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God’s Word for You

Luke 16:24a the pitilessness of hell

by Pastor Timothy Smith on Thursday, October 25, 2018

24 So he called to him, ‘Father Abraham, have pity on me!

We learn about the torment of hell and the two kinds of hellfire here in verse 24, but before we even begin to consider those things, we need to look at this sentence, this pitiful cry of the rich man. The soul of the condemned man calls out to Father Abraham in heaven with a request. Combined with other verses of the Scriptures, we realize that the condemned soul cannot pray to God, but he does make a request to Abraham.

As before, I will continue to number my observations for this account.

  1. A condemned spirit in hell has an ego, a sense of self, and a memory, even before the reunion of body and soul on the Last Day. The rich man’s soul refers to himself as “me.” He is not a mindless thing, he is not annihilated as many teach, and he is not reduced to some state of brute savagery or an aimless disembodied zombie. He is himself, deprived of the gracious hand of God and now thoroughly lacking any of the image of God. That divine spark, if that was ever the correct way to speak about the image of God, is not the same as intelligent self-awareness. Here is an intelligent, communicating, self-aware being, but without any vestige of the image of God at all. He also retains the memories and learning of the body even while in the state of being only the spirit of the man without the body.
  2. A condemned spirit in hell is capable of speech and is able to communicate coherently even while in torment, even before the reunion of body and soul. The soul of the rich man cries out to Abraham with his present damned state in mind.
  3. A condemned soul in hell, and also a redeemed soul in heaven, are both able to communicate in some way across the vast chasm that separates heaven and hell. Since my own spirit, residing in my body in the conjoined state of the present earthly life, is unable to do this, I must speculate that the flesh in some way limits this ability, and therefore it might not continue after the resurrection when we are once again rejoined as body and soul. The inability to communicate across the void is not hindered by my inherited sinful nature, however, because the condemned soul—possessing nothing but a damned sinful nature—is capable of this communication.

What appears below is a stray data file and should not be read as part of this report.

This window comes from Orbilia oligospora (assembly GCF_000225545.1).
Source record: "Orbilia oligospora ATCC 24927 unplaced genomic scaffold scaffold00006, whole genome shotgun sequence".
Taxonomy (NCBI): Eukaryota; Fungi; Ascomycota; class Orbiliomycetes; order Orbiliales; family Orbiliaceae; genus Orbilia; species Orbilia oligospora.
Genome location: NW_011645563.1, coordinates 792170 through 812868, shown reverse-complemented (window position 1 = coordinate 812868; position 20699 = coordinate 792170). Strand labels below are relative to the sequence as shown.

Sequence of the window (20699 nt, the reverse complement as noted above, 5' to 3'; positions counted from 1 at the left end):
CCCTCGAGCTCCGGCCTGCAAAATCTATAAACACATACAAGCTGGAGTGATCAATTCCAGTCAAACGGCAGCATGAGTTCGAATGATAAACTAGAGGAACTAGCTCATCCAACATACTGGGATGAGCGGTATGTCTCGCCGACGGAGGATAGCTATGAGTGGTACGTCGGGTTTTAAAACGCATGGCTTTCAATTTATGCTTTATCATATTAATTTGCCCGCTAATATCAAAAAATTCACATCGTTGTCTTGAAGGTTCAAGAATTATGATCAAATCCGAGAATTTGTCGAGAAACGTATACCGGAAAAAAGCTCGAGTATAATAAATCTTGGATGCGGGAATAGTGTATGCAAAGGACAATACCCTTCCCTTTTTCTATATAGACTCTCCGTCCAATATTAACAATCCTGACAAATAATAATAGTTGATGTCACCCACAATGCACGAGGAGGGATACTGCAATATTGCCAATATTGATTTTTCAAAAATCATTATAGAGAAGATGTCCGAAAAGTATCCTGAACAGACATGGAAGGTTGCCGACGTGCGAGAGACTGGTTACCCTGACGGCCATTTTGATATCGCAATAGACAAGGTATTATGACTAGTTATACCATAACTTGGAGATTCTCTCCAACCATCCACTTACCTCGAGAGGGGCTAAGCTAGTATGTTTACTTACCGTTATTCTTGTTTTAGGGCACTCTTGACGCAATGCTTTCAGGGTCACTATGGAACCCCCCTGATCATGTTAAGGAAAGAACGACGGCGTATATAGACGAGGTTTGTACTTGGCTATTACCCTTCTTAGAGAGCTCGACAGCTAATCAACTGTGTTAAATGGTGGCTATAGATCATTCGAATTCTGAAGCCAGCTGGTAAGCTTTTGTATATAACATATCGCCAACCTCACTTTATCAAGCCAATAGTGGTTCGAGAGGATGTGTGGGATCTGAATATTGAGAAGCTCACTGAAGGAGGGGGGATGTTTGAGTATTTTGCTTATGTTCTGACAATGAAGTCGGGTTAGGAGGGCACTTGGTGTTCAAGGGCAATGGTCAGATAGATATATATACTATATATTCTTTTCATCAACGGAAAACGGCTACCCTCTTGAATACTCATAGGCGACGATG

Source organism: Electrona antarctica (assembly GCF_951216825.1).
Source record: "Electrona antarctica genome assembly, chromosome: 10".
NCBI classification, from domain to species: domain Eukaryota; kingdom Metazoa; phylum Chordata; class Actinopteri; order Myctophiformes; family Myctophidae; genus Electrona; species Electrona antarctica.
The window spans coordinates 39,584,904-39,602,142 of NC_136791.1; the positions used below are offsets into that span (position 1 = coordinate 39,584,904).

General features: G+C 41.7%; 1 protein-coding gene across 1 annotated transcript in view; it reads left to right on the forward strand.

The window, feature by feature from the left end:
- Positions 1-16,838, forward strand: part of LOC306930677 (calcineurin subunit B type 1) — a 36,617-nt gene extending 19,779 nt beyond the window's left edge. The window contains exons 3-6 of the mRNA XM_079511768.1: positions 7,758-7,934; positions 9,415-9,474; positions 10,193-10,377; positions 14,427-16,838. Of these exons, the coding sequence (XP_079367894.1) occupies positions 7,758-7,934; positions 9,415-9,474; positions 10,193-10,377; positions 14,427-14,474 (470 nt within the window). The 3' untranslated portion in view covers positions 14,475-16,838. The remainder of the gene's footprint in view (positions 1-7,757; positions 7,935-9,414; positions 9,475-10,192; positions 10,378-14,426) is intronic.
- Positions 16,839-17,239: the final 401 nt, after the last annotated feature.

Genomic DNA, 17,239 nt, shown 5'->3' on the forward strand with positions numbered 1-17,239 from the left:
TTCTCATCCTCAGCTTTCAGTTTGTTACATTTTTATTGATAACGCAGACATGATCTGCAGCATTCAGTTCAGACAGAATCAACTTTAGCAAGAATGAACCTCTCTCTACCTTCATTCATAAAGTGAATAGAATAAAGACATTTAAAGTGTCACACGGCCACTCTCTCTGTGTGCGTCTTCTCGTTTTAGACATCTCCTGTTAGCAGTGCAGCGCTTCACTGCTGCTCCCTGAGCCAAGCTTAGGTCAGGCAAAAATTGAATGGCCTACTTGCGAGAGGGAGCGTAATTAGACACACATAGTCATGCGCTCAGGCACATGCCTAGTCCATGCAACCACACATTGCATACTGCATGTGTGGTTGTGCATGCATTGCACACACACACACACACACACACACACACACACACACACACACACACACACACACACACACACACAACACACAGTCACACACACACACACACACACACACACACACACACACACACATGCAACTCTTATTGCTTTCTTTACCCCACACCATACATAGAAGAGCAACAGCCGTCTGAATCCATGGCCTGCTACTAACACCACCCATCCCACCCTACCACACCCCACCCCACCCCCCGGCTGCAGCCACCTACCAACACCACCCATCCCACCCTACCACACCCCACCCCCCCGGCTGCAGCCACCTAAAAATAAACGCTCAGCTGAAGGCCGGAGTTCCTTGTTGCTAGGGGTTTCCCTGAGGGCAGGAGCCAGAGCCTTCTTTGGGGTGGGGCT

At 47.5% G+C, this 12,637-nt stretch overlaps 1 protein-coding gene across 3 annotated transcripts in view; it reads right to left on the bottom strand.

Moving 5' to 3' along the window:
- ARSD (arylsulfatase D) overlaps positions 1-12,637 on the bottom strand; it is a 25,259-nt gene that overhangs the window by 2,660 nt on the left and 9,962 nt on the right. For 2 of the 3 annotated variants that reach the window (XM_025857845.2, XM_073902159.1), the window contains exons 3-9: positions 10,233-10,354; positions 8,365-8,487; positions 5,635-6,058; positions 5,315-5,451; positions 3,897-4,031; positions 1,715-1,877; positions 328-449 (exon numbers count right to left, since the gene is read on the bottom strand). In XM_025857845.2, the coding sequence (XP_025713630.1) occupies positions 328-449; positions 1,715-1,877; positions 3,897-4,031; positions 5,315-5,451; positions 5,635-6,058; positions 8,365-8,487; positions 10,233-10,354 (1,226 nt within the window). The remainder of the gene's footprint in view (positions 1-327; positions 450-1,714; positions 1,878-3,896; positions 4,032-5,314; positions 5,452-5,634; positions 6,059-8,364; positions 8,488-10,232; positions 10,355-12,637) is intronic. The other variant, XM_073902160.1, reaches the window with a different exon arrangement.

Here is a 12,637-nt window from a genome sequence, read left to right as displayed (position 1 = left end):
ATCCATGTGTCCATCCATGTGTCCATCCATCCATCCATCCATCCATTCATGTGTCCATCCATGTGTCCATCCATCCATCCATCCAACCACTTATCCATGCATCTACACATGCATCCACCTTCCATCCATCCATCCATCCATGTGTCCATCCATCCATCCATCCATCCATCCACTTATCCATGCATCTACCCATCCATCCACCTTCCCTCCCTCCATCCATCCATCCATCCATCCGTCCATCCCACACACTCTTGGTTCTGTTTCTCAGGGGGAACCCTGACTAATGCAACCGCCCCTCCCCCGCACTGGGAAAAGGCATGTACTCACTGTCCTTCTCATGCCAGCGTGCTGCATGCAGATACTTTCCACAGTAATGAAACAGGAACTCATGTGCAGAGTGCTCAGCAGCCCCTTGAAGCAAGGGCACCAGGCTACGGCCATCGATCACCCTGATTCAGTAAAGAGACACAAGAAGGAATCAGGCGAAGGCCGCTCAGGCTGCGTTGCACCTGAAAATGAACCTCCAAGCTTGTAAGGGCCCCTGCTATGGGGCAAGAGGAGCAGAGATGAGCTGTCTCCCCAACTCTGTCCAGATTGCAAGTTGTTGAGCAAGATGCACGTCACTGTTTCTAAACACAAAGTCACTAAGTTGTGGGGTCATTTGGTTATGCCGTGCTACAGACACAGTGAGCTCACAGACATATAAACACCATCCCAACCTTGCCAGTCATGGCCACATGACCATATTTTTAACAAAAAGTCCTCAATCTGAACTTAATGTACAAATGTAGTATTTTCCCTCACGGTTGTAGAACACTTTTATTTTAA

4. Just as the condemned rich man does not speak directly with God, it follows, based on other passages, that once damned, those who are condemned in hell have no further communication with God at all except for judgment and perhaps as part of their torment. There is no hope, mercy, gospel or pity in God’s communication with the damned, if there is any communication at all. In this lifetime, God does not hear the prayers of unbelievers. “Even if you offer many prayers, I will not listen. Your hands are full of blood” (Isaiah 1:15). The same must be true in hell. Sometimes in the Bible God appears to respond to prayers or statements of unbelievers, but only for the sake of the faithful and to glorify himself. For example, after God hardened Pharaoh’s heart (Exodus 10:1), God responded to Pharaoh’s plea to end the eighth plague, the plague of locusts (Exodus 10:17). But this was only so that the Lord could bring on the ninth and tenth plagues afterward and cause Pharaoh to let the Israelites go according to his terms, not Pharaoh’s.
  5. A condemned spirit in hell desires comfort, pity and mercy. But it cannot receive any of these things, but the unsatisfied desire for these things is itself one of the punishments of hell. This is related to a later point (17) but is an important distinction by itself. It also has a corollary point:
  6. A redeemed spirit in heaven enjoys comfort and mercy, and is not lacking in any of these things in any way. We will elaborate on this more in connection with verse 25, but note that this means that there will be no grief or vestige of grief or pain in heaven. We will be healed and whole, body and soul, mind and memory.

Without Jesus, none of this would be possible, but through Jesus we have complete and perfect joy awaiting us in eternity. What temptation isn’t worth giving up compared with the knowledge that we will lack no comfort in heaven? What temporary cross isn’t worth carrying here on earth when we have the certainty of absolute healing and bliss in eternity? We will never need to say, “Father Abraham, have pity.” We will be able to say directly to our Savior, “You had pity on us! Bless your holy name!” And Jesus himself will reply, “Well done, my good servant!” And he will welcome us into our everlasting home.

In Christ,
Pastor Timothy Smith

Pastor Tim SmithAbout Pastor Timothy Smith
Pastor Smith serves St. Paul’s Lutheran Church in New Ulm, Minnesota. His wife, Kathryn, attended the Chapel from 1987-1990 while studying Secondary Education (Theater and Math) at UW-Madison. Kathryn’s father, John Meyer, was also the first man to serve as a Vicar at Chapel.

To receive God’s Word for You via e-mail, please contact Pastor Smith.



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